Chinese Steel Production Slowdown

Published on Author petersonn18

Since China’s economic reforms under the leadership of Deng Xiaoping, Chinese steel production has increased greatly and in 2015 produced 803.8 million tones of steel, over 50% of the world’s total production (World steel). Various large state-owned groups such as Baosteel, Angang Steel Company, Tangshan, and Hebei Iron and Steel lead the Chinese steel industry. However, due to lowered demand and the 2015-2016 Chinese stock market crash, the Chinese government announced large-scale closures and downsizing of China’s steel industry.

One of the first areas to be hit by steel production downsizing was the Tangshan district, which itself produces more steel than the US (abc). As a result, production is to be cut by two thirds resulting to a loss of 7,000 jobs and many workers who now have no livelihood. While these workers are owed salaries by the government, they have seen none of their money and fear for their future.

Altogether, Chinese authorities announced 400,000 people are expected to lose their jobs by 2020, but estimates go0023ae606c3e1362ff4d06 as high as 2 million (abc). With further downsizing on the horizon, mass unemployment and social unrest may ensue until the Chinese government is able to find suitable solutions for those who lost their livelihood.

Wordsteel data
ABC Australia on job losses

5 Responses to Chinese Steel Production Slowdown

  1. In the Chinese context, if the order of magnitude is a few thousand here and there, is this really newsworthy? [Why would it be newsworthy for an Australian publication?]

    What is the structure of the industry in China? Is there anything particularly “Chinese” about it? How if at all does that affect restructuring? Probe!!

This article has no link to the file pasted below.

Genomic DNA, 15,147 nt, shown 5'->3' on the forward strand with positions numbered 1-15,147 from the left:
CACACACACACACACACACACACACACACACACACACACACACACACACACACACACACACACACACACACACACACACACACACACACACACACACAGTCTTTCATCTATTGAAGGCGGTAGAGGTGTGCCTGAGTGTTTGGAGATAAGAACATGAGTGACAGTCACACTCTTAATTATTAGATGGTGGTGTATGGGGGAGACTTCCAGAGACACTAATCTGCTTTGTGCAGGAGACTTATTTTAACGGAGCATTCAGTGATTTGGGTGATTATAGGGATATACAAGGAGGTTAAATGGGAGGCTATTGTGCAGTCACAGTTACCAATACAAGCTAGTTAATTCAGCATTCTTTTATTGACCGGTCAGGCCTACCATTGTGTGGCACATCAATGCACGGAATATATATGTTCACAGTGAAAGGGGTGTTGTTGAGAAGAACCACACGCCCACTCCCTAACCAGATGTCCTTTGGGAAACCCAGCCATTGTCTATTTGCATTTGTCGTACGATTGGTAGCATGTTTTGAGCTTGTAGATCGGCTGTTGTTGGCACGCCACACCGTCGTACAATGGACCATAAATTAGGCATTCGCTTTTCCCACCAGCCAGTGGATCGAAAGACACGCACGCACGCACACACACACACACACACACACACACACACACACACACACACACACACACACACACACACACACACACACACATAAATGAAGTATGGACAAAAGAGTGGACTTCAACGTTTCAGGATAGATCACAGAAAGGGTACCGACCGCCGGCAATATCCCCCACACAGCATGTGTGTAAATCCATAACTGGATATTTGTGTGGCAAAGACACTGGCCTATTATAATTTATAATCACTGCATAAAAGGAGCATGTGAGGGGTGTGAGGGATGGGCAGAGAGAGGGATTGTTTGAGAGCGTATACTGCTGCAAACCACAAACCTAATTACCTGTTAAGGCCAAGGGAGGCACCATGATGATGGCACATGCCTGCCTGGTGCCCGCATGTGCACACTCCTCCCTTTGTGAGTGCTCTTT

2. China is indeed the world’s largest manufacturer of steel. Many steel companies in Europe have been forced to layoff workers or shut down due to cheap Chinese steel exports. Many Europeans blame these job losses on the artificially low steel prices caused by government subsidies. This problem has intensified lately. China has begun to consume less raw materials recently due to slower growth and lower investment. As a result, they have been exporting their excess materials. As a result, there has been an effort in the EU to impose a tariff of steel imports. Tensions were further raised when China recently announced that it would impose a 46% import duty on a specific type of steel produced in the UK. The Chinese government justified this move saying that imports were causing damage to its domestic steel industry.

  3. Statistics reported by the steel industry in China foreshadow future economic slowdown in China and therefore foreign steel industries, as well. Benchmark steel prices sank 31 percent in China in 2015. Baoshan Iron & Steel Co., China’s second largest steel producer, reported an 83% decrease in net income in 2015. Output of steel by the country’s fourth-biggest producer decreased by 4.4% in 2015. The decreasing domestic demand for steel has caused the industry to increase its exports, which is increasing foreign competition.

  4. One thing relates to the slowdown of the steal production is the rising attention in the environmental problems. Producing steel causes all kinds of pollutions such as air pollution and water pollution. Part of the slowdown is caused by the shutdown of several steel firms: “There are so many plants that are having to cut or stop production,” said Zhou Junjia, a sales manager at Baifeng Iron and Steel Corporation, noting that four privately owned steel firms nearby had recently been forced to close.
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